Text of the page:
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EU Agrees to $5 Billion Boost for Ukraine Military Aid Fund 

FILE - Participants wave European Union, Ukrainian and EU member flags during a rally for Ukraine on the second anniversary of Russia's invasion, in Paris, Feb. 24, 2024.
FILE - Participants wave European Union, Ukrainian and EU member flags during a rally for Ukraine on the second anniversary of Russia's invasion, in Paris, Feb. 24, 2024.

European Union countries agreed on Wednesday to provide $5.48 billion for military aid to Ukraine as part of a revamp of an EU-run assistance fund, handing Kyiv a timely boost as its forces struggle against Russia's invasion.

Ambassadors from the EU's 27 member countries agreed to the overhaul of the European Peace Facility (EPF) fund at a meeting in Brussels after months of wrangling, with EU heavyweights France and Germany at the center of much of the debate.

"The message is clear: We will support Ukraine with whatever it takes to prevail," EU foreign policy chief Josep Borrell posted on social media platform X after the decision.

The fund operates as a giant cashback scheme, giving EU members refunds for sending munitions to other countries.

France, a strong promoter of European defense industries, had insisted on a strong "buy European" policy for arms eligible for refunds. Other countries said that requirement would inhibit efforts to buy worldwide to get weapons to Ukraine quickly.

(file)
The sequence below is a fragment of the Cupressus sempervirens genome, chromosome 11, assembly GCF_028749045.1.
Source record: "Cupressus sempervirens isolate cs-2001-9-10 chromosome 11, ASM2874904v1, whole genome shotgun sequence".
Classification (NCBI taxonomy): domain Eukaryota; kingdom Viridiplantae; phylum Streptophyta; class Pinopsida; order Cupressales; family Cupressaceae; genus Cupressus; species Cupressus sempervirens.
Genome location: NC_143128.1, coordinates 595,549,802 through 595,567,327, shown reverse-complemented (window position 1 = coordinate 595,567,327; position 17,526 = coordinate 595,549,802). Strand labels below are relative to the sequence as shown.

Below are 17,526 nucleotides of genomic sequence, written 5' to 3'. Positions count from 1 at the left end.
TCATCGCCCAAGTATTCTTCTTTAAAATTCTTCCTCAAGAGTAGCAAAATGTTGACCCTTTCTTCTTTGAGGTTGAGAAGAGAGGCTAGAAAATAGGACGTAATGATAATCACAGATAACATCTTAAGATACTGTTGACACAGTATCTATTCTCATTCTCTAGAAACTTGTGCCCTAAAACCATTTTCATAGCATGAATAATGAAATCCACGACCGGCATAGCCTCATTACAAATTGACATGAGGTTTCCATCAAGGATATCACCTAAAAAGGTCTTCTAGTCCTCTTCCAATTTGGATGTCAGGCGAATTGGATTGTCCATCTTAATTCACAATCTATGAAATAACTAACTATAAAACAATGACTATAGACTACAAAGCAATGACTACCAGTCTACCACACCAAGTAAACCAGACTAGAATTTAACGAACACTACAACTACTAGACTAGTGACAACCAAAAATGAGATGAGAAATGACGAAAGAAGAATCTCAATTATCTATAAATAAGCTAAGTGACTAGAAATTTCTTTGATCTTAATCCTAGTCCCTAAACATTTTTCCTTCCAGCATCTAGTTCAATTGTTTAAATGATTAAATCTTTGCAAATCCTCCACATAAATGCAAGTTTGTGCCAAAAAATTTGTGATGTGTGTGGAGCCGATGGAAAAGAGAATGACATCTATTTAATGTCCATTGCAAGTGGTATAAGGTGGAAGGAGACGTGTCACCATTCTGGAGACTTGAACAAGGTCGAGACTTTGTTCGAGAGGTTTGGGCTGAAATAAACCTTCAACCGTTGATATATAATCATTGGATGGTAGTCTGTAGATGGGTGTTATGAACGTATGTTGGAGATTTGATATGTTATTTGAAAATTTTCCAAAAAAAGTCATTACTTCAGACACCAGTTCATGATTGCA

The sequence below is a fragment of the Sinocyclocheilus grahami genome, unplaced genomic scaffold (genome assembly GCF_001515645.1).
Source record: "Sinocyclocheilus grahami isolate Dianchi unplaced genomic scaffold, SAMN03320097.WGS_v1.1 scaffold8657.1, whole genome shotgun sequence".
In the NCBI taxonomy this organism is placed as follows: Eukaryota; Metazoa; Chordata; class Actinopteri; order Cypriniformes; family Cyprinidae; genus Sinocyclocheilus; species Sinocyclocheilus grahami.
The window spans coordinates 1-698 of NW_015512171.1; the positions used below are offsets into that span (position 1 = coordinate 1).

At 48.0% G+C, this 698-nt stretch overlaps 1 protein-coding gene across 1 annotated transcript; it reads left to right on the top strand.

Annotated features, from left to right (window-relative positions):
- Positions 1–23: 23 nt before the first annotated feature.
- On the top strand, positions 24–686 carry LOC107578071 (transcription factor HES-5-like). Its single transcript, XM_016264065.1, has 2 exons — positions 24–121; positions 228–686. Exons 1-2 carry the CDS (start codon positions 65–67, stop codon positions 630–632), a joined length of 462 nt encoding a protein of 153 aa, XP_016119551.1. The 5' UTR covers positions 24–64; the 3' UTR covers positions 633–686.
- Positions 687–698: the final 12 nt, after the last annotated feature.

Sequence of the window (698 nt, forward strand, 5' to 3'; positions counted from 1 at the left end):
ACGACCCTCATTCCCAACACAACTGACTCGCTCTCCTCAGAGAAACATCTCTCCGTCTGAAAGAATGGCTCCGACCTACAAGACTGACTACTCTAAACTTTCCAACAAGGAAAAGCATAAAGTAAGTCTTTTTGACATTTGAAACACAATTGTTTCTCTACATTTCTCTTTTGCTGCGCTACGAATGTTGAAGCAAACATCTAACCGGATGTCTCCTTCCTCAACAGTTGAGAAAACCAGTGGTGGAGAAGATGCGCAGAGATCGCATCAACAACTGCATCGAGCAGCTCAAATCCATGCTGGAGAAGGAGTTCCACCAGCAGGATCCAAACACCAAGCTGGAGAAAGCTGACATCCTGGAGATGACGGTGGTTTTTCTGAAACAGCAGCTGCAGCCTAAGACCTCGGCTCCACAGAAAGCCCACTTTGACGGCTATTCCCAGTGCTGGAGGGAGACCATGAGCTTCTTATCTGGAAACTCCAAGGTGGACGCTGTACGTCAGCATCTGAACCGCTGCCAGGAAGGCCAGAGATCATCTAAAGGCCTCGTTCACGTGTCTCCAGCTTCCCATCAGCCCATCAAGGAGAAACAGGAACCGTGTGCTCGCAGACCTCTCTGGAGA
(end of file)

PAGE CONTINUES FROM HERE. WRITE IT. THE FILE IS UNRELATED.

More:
Germany, by far Europe's biggest bilateral donor of military aid to Ukraine, had demanded such donations be taken into account in determining the size of countries' financial contributions to the fund.

Diplomats said a compromise was found that allows flexibility on "buy European" rules and takes into account part of the value of bilateral aid when calculating members' financial contributions.

"This is yet another powerful and timely demonstration of European unity and determination in achieving our common victory," Ukrainian Foreign Minister Dmytro Kuleba said. "We look forward to the final decision being approved at the next EU Foreign Affairs Council meeting."

The final text says the scheme should give priority to the European defense industry while "exceptionally allowing for flexibility in cases where it cannot provide within a time frame compatible with Ukrainian needs."

The compromise will allow the fund to help finance a Czech initiative to buy hundreds of thousands of desperately needed artillery shells from countries outside Europe, according to diplomats.

The EPF has already been used to allocate $6.7 billion to military aid for Ukraine, according to the EU.

Borrell proposed last year creating a new cash pot specifically for aid to Kyiv - the Ukraine Assistance Fund -- inside the EPF, with a budget of up to $5.4 billion per year for the next four years.

That prompted a prolonged debate about rules for future aid, eventually leading to Wednesday's agreement.

The compromise includes measures to satisfy Hungary, which has previously blocked payouts from the EPF and said it does not want its contributions to finance arms for Ukraine.

Under the deal, its contributions will be used to fund military aid to other countries, according to EU officials.

"Ukraine needs more arms and equipment. We will provide them in sufficient quantities and in a coordinated manner," said Hadja Lahbib, the foreign minister of Belgium, the current holder of the EU's rotating presidency. "Europe is true to its commitments. Our freedom is at stake."

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